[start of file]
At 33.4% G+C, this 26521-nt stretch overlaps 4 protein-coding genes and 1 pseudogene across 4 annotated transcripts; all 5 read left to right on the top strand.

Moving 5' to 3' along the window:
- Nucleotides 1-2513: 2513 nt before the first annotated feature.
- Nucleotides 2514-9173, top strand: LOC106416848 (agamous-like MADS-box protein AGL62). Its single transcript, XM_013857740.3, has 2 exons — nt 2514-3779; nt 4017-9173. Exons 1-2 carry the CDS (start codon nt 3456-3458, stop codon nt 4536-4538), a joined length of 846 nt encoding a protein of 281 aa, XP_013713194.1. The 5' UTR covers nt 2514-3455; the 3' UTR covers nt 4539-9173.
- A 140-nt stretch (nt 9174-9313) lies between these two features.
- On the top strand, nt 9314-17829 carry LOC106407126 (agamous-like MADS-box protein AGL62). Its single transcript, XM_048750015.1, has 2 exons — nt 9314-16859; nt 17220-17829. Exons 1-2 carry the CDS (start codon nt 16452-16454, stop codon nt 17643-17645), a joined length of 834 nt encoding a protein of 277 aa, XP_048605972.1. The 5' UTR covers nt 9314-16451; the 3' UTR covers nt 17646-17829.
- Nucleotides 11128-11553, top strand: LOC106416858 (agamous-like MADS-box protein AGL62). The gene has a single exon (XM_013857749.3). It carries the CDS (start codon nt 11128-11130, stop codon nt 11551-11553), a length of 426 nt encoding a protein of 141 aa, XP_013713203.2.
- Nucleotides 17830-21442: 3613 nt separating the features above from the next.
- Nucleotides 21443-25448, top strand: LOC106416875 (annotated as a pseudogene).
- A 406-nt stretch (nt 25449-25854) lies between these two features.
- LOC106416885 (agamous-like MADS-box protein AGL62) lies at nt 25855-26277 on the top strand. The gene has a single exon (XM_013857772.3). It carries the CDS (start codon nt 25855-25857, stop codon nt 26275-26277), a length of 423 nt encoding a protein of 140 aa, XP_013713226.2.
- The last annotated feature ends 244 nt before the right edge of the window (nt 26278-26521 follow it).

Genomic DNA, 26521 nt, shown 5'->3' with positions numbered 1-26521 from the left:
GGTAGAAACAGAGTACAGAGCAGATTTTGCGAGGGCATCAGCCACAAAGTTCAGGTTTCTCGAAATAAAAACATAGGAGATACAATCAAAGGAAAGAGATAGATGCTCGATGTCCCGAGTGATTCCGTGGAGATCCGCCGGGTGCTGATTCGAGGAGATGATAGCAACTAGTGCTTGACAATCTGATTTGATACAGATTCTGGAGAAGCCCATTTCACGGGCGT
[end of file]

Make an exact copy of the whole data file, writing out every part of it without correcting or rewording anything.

At 33.4% G+C, this 26521-nt stretch overlaps 4 protein-coding genes and 1 pseudogene across 4 annotated transcripts; all 5 read left to right on the top strand.

Moving 5' to 3' along the window:
- Nucleotides 1-2513: 2513 nt before the first annotated feature.
- Nucleotides 2514-9173, top strand: LOC106416848 (agamous-like MADS-box protein AGL62). Its single transcript, XM_013857740.3, has 2 exons — nt 2514-3779; nt 4017-9173. Exons 1-2 carry the CDS (start codon nt 3456-3458, stop codon nt 4536-4538), a joined length of 846 nt encoding a protein of 281 aa, XP_013713194.1. The 5' UTR covers nt 2514-3455; the 3' UTR covers nt 4539-9173.
- A 140-nt stretch (nt 9174-9313) lies between these two features.
- On the top strand, nt 9314-17829 carry LOC106407126 (agamous-like MADS-box protein AGL62). Its single transcript, XM_048750015.1, has 2 exons — nt 9314-16859; nt 17220-17829. Exons 1-2 carry the CDS (start codon nt 16452-16454, stop codon nt 17643-17645), a joined length of 834 nt encoding a protein of 277 aa, XP_048605972.1. The 5' UTR covers nt 9314-16451; the 3' UTR covers nt 17646-17829.
- Nucleotides 11128-11553, top strand: LOC106416858 (agamous-like MADS-box protein AGL62). The gene has a single exon (XM_013857749.3). It carries the CDS (start codon nt 11128-11130, stop codon nt 11551-11553), a length of 426 nt encoding a protein of 141 aa, XP_013713203.2.
- Nucleotides 17830-21442: 3613 nt separating the features above from the next.
- Nucleotides 21443-25448, top strand: LOC106416875 (annotated as a pseudogene).
- A 406-nt stretch (nt 25449-25854) lies between these two features.
- LOC106416885 (agamous-like MADS-box protein AGL62) lies at nt 25855-26277 on the top strand. The gene has a single exon (XM_013857772.3). It carries the CDS (start codon nt 25855-25857, stop codon nt 26275-26277), a length of 423 nt encoding a protein of 140 aa, XP_013713226.2.
- The last annotated feature ends 244 nt before the right edge of the window (nt 26278-26521 follow it).

Genomic DNA, 26521 nt, shown 5'->3' with positions numbered 1-26521 from the left:
GGTAGAAACAGAGTACAGAGCAGATTTTGCGAGGGCATCAGCCACAAAGTTCAGGTTTCTCGAAATAAAAACATAGGAGATACAATCAAAGGAAAGAGATAGATGCTCGATGTCCCGAGTGATTCCGTGGAGATCCGCCGGGTGCTGATTCGAGGAGATGATAGCAACTAGTGCTTGACAATCTGATTTGATACAGATTCTGGAGAAGCCCATTTCACGGGCGT